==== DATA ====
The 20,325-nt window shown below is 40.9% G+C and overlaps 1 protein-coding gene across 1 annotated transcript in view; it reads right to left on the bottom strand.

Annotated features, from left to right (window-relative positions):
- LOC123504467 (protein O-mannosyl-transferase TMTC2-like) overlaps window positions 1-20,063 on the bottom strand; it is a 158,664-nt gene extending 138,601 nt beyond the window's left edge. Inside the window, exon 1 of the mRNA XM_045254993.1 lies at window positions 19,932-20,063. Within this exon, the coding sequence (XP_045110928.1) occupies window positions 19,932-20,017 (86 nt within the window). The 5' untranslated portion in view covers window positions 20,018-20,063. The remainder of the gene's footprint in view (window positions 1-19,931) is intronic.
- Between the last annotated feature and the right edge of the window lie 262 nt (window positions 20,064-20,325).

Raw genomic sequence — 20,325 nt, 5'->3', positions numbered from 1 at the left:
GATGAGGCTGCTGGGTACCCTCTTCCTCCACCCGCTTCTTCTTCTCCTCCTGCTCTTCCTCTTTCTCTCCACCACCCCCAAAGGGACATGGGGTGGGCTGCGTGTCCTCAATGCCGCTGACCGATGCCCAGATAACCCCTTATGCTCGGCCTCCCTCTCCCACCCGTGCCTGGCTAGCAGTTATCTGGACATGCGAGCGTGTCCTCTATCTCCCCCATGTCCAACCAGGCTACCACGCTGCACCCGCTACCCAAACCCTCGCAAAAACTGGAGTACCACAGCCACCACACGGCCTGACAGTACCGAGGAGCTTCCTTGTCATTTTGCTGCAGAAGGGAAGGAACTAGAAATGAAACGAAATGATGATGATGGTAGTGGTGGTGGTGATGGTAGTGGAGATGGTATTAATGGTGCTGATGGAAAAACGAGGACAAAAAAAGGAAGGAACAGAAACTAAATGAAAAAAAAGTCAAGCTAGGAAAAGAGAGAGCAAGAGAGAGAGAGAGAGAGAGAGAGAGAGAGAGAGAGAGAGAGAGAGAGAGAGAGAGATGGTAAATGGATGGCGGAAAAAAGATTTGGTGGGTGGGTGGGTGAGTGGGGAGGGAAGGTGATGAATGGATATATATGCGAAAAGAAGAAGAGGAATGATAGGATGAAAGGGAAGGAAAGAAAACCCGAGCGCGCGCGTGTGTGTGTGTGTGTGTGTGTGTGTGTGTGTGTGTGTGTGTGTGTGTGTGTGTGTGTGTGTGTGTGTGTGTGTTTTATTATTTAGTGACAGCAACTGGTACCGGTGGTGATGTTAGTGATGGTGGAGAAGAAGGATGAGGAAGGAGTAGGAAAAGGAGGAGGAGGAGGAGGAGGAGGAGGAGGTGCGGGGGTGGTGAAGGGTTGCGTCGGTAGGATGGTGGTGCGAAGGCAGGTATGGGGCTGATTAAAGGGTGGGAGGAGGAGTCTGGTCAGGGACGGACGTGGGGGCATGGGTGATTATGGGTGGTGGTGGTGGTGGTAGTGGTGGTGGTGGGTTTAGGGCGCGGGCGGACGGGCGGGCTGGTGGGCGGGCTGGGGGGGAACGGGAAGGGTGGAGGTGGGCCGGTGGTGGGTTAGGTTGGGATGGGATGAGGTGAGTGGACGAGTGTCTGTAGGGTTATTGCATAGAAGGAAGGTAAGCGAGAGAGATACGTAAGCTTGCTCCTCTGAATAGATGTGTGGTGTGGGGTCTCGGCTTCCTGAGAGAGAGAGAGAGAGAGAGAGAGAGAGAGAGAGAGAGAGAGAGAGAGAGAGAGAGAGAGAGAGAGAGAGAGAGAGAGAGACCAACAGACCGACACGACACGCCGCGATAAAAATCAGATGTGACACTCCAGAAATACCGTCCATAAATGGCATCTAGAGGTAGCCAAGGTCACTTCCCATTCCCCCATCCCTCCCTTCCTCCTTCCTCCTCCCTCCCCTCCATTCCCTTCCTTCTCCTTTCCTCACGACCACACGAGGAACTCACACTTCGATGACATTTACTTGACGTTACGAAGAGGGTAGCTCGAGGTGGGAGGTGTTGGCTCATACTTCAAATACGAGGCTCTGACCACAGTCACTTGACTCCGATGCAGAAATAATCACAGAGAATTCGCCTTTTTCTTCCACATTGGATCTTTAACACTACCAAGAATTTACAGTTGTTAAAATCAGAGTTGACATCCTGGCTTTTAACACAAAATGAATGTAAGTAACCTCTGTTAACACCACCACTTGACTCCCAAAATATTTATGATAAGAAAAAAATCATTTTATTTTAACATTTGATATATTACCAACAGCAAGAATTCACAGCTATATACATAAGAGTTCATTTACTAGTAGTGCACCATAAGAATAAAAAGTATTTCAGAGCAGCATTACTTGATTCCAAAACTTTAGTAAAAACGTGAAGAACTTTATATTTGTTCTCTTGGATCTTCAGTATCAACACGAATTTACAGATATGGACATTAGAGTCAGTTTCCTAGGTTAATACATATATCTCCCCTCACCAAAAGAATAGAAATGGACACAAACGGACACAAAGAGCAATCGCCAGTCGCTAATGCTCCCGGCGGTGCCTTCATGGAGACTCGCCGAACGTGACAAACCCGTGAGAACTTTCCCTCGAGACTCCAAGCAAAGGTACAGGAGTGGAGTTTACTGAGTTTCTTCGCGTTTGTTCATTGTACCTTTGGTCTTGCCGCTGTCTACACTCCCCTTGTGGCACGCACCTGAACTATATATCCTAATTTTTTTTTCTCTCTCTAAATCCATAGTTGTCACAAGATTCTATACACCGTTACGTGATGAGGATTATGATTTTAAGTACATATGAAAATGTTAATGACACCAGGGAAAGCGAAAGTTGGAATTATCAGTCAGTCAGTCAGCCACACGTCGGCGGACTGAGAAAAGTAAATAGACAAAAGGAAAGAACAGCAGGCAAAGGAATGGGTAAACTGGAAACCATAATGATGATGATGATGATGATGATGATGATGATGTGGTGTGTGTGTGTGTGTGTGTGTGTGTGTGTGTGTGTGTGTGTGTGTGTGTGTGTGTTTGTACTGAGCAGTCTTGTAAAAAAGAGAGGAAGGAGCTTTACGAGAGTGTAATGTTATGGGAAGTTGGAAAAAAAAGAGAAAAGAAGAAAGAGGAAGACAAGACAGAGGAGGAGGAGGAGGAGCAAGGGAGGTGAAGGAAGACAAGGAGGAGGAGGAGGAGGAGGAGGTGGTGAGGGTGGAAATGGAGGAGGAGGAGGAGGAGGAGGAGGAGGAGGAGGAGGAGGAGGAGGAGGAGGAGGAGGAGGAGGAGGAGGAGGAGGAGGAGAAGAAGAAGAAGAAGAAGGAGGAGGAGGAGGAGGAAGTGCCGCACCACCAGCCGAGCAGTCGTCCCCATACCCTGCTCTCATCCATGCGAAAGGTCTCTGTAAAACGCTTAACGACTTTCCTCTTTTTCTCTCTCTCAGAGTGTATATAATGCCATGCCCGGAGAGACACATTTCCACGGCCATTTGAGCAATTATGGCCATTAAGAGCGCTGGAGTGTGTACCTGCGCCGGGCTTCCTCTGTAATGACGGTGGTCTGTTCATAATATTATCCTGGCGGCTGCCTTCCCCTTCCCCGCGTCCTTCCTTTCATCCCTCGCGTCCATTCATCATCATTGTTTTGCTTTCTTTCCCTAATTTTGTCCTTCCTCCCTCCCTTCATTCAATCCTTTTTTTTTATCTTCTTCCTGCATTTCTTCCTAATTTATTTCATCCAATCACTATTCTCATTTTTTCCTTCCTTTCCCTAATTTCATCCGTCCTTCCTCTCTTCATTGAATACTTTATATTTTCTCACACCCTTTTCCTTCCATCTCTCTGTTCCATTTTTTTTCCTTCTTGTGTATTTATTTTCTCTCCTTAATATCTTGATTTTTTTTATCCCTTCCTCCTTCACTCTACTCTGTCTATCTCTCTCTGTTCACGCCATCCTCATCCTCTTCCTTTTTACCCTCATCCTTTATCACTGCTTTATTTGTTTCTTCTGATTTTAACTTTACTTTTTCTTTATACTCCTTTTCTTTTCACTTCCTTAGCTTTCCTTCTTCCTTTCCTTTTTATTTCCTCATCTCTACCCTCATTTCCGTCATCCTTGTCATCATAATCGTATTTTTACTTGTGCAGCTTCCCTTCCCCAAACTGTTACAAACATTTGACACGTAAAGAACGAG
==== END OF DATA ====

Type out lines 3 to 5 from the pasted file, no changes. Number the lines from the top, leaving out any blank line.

- LOC123504467 (protein O-mannosyl-transferase TMTC2-like) overlaps window positions 1-20,063 on the bottom strand; it is a 158,664-nt gene extending 138,601 nt beyond the window's left edge. Inside the window, exon 1 of the mRNA XM_045254993.1 lies at window positions 19,932-20,063. Within this exon, the coding sequence (XP_045110928.1) occupies window positions 19,932-20,017 (86 nt within the window). The 5' untranslated portion in view covers window positions 20,018-20,063. The remainder of the gene's footprint in view (window positions 1-19,931) is intronic.
- Between the last annotated feature and the right edge of the window lie 262 nt (window positions 20,064-20,325).

Raw genomic sequence — 20,325 nt, 5'->3', positions numbered from 1 at the left: